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Nigeria Is Dying Slowly, World Bank Alerts

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The World Bank, yesterday, dropped a bombshell that Nigeria was dying slowly and tragically living on borrowed time due to the perennial neglect of the agricultural sector and relying heavily on crude oil that belongs to yesterday.
This is as the Vice President, Prof Yemi Osinbajo, assured that the Buhari administration would ensure an export based economy, especially as it recognises the importance of the agriculture sector to food security, job creation and poverty reduction.
He said the sector remains one of the priority areas of the government that has attracted various intervention programmes under the Agricultural Promotion Policy.
The Senior Agriculture Economist, World Bank, Dr Adetunji Oredipe, who made the disclosure in Abuja while delivering a keynote address at the agriculture summit Africa sponsored by Sterling Bank Plc, said economic diversification into agricultural should be in practice not theory as the economy has become increasingly dependent which has proven to be both a “disaster and calamity.”
According to him, if Nigeria had held to its market share in palm oil, cocoa, groundnut and cotton, the country would be earning at least $10billion annually from these three commodities.
The event was attended by the Vice President, Prof Yemi Osinbajo, who was represented by the Minister of State for Agriculture and Rural Development, Mustapha Shehuri; Minister of Women Affairs, Mrs Paulen Talen; Governor of Kebbi State, Atiku Bagudu; Chairman of Sterling Bank Plc, Asue Ighodalo; and the Managing Director of Sterling Bank Plc, Abubakar Suleiman.
Analyzing a gloomy picture of the country’s agricultural sector, the World Bank Agric Economist said that Nigeria is now one of the largest food importers in the world.
He said: “In 2016 alone, Nigeria spent $965million on the importation of wheat, $39.7million to import rice and $100.2million on sugar importation.
He added that the decision to spend $655million on fish importation seems financially irresponsible given all the marine resources, rivers, lakes, and creeks in Nigeria.
He noted: “None of the above transactions (Importation of rice, fish, sugar) is fiscally, economically, or politically sustainable. Nigeria is tragically is living on borrowed time, a typical case of robbing Paul to pay Peter.
“For instance, each time we spend money to import rice, Nigerian local rice farmers are negatively affected in terms of morale, sales, and realizable income.
He lamented that despite the huge agricultural potential, Nigeria which used to be the major player in agriculture in the world has lost its place in the global community.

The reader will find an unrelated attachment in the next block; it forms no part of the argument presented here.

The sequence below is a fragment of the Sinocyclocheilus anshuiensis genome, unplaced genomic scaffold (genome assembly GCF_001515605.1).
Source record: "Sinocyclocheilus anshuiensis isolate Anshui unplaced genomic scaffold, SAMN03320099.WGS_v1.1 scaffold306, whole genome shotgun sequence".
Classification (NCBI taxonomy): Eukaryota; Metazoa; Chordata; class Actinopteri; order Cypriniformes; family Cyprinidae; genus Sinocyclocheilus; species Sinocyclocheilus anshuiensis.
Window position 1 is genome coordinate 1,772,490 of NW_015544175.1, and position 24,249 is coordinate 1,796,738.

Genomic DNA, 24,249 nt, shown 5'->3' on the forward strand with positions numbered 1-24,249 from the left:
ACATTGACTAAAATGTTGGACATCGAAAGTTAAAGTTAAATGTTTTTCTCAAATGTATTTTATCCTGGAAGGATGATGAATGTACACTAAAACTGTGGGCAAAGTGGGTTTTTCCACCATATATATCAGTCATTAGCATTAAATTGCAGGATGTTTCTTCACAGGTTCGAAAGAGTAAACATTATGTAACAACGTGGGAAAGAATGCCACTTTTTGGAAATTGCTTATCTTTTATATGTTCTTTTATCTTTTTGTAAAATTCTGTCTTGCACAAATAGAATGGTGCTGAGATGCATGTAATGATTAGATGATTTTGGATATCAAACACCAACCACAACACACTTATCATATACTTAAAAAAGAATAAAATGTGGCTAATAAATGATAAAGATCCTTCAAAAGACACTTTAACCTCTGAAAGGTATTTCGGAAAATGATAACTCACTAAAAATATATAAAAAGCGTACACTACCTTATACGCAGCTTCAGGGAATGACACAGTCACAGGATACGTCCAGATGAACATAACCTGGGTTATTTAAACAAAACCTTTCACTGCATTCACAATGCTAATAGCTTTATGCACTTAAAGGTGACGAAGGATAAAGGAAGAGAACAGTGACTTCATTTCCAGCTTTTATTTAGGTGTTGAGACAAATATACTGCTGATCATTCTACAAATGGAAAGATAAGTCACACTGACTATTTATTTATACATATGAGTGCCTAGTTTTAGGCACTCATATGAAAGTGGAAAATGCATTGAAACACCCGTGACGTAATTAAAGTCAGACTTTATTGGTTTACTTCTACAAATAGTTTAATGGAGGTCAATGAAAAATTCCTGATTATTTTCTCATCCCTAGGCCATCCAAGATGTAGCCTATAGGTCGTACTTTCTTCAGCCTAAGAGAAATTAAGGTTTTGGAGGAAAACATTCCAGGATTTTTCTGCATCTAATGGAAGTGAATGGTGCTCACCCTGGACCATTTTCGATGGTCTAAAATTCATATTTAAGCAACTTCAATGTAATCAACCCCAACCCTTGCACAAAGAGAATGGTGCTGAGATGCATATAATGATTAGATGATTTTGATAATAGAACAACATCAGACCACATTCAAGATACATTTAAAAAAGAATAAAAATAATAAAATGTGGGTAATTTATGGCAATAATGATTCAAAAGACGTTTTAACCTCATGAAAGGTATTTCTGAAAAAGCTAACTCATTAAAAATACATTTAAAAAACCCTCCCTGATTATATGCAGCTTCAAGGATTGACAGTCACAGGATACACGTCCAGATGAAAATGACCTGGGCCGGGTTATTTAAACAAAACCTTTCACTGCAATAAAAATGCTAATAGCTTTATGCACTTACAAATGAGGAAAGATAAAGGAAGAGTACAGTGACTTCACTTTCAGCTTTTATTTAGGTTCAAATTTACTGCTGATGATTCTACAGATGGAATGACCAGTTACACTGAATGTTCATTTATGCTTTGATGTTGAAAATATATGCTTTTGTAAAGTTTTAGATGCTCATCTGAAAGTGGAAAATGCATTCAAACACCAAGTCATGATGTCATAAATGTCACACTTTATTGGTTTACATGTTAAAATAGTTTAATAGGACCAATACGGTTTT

He said, “In the 1960s we had glory. That glory was visible and significant for the global community to recognize and applaud. Nigeria accounted for 42 per cent of the world’s exports of shelled groundnuts. Our total export volume was 502, 000 MT.
“This declined to 356 MT by 2016. Nigeria lost her leadership position and was overtaken by USA, China, and Argentina. Nigeria was also the largest exporter of palm oil in the world and accounted for 27 per cent of the global export volume for palm oil.
“Total export volume for palm oil by Nigeria was 167,000 MT in 1961. This declined to 8,000 MT by 2016as the global export volume rose from 629,000 MT in 1961 to over 42.1 million MT in 2016.
“Malaysia and Indonesia took over using the oil palm seedlings obtained from Nigeria. In 2018, Malaysia earns $8.7billion, 28.6 per cent of total palm oil exports from export of palm oil alone.
“Indonesia alone recorded US$16.5billion, 54.5 per cent of total palm oil exports. Unfortunately, Nigeria is not listed among the first 15 as at this moment.”
He said the huge taste of Nigerians for imported food items had also contributed to high levels of unemployment for youths.
“Food producing factories in Western world, Far East Asia and other countries employ millions of young people to produce and export food. This is a source of livelihood and it helps the workers to live well and go to school.

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Minister Blames Judiciary For Prisons’ Congestion

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The Minister of Interior, Ogbeni Rauf Aregbesola, has blamed the congestion in Nigeria’s correctional facilities on the country’s Judiciary, explaining that the Nigerian Correctional Service (NCOS) was not allowed by law to reject inmates sentenced to correctional centres or to release them.
Aregbesola, represented by Special Adviser on Nigerian Correctional Service, Suleiman Tala, stated this while delivering a paper at a policy advocacy conference entitled, “Decongestion of Correctional Centres: Status Quo”, organised as part of the 60th-anniversary celebration of the Order of The Knights of St Mulumba, Nigeria, Lagos Metropolitan Council, which was held in Lagos, adding that the primary responsibility of NCOS is to hold offenders pending the adjudication of their cases before a law court.